Don’t call CEO cost cutting plans ‘negative’ or ‘defensive’
Mar 02, 2020
PwC’s 23rd CEO Survey has revealed that in the face of economic uncertainty, CEOs are adopting a combination of practical measures. They’re looking for operational efficiencies, which makes sense. And they are also looking to launch new products and services, and explore new markets for growth. These also sound like smart moves.
But it would be wrong to assume the former is purely a defensive measure, compared to the bolder, braver positivity of those product launches or international expansion.
- 79% of UK CEOs plan to implement operational efficiencies this year
- 65% plan to launch a new product or service
- 42% are exploring a new market
(source: PwC’s 23rd CEO Survey)
We need to move beyond the simplistic assessment of cutting costs as a defensive measure in challenging times. Cost cutting and operational efficiencies are inextricably linked to an organisation’s ability to grow and capitalise on opportunity by freeing up resources and focusing investment and energy in the right places.
As such, I’m slightly surprised only 79% of UK CEOs said they would be addressing operational efficiencies this year.
Of course, there will be some businesses who are simply cutting costs wherever possible just to save money. Though Colin Lewis, CEO of Avant Homes, summed up the potential risks of taking that approach too far when he said: “Whatever you do, don’t batten down the hatches so tight that you can’t see out, because you won’t see opportunities either.”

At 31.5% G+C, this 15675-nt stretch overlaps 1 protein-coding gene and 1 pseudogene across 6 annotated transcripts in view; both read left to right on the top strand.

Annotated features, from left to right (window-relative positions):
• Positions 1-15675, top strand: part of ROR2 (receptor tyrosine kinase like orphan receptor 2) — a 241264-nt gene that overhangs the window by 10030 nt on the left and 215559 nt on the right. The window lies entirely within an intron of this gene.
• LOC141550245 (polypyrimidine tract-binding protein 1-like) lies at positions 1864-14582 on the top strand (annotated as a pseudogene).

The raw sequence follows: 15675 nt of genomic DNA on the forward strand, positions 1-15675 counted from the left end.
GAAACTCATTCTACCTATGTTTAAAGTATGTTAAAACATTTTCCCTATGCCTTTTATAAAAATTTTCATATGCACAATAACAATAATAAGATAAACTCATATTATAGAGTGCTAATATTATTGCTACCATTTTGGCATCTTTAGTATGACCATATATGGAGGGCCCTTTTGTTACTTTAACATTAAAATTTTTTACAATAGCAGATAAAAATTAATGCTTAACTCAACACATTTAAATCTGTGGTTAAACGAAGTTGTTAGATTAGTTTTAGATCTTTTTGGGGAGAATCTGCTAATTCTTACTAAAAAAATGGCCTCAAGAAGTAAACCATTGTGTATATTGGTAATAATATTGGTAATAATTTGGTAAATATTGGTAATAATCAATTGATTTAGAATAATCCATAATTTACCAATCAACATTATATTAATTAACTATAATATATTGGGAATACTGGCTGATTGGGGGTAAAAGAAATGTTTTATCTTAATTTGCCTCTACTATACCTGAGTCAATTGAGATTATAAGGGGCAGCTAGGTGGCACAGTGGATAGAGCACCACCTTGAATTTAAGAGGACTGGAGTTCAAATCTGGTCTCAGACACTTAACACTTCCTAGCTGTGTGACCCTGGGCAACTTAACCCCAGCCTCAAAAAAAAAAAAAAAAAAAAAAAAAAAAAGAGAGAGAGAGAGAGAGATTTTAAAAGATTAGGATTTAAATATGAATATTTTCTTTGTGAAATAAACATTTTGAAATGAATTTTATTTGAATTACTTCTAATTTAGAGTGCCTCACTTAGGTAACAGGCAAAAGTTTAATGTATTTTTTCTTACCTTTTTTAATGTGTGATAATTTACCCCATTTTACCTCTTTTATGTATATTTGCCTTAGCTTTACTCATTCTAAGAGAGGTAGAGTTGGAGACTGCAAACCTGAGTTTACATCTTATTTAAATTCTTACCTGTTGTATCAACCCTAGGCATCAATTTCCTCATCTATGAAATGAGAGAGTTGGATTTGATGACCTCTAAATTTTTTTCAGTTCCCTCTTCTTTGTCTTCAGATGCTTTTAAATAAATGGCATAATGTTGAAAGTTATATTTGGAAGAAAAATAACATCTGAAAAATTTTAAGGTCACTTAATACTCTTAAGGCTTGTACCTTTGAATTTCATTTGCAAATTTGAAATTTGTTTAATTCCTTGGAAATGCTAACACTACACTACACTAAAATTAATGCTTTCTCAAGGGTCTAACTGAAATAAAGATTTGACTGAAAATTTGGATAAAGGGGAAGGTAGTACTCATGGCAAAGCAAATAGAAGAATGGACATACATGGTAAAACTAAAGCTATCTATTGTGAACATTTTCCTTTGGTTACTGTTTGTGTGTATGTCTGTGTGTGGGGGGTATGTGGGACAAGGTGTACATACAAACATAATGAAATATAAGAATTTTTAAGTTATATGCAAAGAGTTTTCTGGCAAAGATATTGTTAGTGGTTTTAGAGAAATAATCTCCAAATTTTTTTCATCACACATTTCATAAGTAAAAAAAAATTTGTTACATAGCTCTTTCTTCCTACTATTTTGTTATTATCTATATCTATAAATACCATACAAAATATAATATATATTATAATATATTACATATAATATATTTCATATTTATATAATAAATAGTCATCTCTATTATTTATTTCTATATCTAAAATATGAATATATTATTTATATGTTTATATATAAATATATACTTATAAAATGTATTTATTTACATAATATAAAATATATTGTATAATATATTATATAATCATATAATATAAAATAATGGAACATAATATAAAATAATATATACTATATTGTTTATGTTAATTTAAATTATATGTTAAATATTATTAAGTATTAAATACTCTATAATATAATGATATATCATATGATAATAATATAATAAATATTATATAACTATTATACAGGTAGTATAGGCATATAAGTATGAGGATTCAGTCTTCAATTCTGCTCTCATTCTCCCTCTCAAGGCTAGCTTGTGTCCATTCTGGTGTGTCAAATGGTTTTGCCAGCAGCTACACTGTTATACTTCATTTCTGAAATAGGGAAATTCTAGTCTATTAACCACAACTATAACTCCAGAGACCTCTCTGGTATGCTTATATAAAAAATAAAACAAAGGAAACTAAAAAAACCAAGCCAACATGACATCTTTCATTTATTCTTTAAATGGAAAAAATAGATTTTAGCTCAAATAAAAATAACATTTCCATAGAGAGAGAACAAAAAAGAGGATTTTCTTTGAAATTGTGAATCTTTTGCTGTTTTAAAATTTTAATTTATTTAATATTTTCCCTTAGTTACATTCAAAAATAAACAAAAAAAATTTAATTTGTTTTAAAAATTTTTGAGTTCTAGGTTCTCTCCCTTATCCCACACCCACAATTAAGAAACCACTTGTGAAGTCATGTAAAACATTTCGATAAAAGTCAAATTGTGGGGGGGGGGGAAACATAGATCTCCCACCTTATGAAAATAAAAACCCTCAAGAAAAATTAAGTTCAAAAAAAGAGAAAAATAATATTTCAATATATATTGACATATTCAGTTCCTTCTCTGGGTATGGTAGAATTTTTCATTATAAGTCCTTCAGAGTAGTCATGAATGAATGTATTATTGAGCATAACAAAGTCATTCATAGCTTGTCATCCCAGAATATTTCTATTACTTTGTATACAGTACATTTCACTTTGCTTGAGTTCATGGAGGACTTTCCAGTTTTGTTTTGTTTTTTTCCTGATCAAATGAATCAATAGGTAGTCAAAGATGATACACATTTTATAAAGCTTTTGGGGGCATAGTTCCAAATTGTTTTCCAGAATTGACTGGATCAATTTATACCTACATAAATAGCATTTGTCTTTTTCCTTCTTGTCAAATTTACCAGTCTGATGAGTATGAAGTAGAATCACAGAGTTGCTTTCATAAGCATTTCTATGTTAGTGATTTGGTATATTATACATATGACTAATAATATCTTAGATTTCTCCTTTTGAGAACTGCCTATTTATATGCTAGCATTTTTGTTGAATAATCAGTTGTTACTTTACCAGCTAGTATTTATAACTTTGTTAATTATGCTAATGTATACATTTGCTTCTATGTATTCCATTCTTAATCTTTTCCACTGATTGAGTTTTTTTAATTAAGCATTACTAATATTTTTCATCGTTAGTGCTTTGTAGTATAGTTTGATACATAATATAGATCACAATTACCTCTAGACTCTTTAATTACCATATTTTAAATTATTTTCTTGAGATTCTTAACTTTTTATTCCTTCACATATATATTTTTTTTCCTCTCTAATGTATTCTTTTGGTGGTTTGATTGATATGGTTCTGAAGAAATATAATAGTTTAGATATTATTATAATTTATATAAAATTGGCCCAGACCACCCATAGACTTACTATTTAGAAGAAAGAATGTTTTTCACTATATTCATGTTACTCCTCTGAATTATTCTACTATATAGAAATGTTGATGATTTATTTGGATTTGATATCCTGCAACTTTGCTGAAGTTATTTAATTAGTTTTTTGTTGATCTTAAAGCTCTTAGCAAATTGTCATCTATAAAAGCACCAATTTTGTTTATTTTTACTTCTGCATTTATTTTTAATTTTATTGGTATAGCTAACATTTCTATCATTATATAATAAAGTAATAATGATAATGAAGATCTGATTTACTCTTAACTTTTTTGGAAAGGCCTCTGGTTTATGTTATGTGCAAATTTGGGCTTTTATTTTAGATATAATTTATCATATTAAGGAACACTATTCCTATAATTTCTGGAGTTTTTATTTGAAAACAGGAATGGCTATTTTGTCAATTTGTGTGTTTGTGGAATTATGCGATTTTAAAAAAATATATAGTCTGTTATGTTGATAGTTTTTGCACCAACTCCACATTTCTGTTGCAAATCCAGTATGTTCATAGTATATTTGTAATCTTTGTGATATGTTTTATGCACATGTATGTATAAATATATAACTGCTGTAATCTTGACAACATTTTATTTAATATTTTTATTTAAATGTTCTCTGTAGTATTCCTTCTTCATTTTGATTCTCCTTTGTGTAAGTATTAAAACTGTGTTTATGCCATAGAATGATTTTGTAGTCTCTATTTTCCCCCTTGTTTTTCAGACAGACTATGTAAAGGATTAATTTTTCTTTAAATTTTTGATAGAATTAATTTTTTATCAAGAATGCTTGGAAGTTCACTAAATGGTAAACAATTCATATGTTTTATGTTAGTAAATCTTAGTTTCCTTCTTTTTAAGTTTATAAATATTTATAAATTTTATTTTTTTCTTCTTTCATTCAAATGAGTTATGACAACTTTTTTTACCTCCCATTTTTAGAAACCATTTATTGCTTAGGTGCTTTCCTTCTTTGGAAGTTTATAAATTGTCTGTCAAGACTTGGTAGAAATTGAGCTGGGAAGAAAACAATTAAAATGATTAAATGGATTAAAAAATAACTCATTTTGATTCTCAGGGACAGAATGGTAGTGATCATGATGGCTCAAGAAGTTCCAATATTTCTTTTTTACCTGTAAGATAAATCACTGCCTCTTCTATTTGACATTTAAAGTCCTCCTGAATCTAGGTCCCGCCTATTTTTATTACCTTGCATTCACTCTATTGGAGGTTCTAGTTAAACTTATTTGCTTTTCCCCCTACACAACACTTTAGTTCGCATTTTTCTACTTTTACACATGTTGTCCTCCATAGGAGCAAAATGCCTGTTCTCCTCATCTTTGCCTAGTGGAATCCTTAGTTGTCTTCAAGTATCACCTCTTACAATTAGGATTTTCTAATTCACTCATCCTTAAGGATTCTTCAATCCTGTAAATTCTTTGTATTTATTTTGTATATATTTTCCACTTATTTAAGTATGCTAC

But no business, no matter how confident it is, should be chasing opportunities without an eye on cost and efficiency across their whole business and how they can better achieve their strategic goals through more effective management and allocation of resources.
Businesses are changing all the time. Pushed and pulled by economics, politics, emerging technologies and changing customer behaviours and demands. And as they change, and become more adept at changing, they need to ensure their agility is not pulling them out of shape. It’s easy to characterise agility as the ability to quickly invest in and implement new ideas and ways of working. But it’s a lot easier to be agile when you’re not weighed down by unnecessary baggage.
All the businesses we speak to about cost-based transformation understand this. And that is why we shouldn’t presume for one minute that plans to address operational efficiencies are a sign of caution, any more than they might be a sign of an organisation planning aggressive investments in other areas of their business.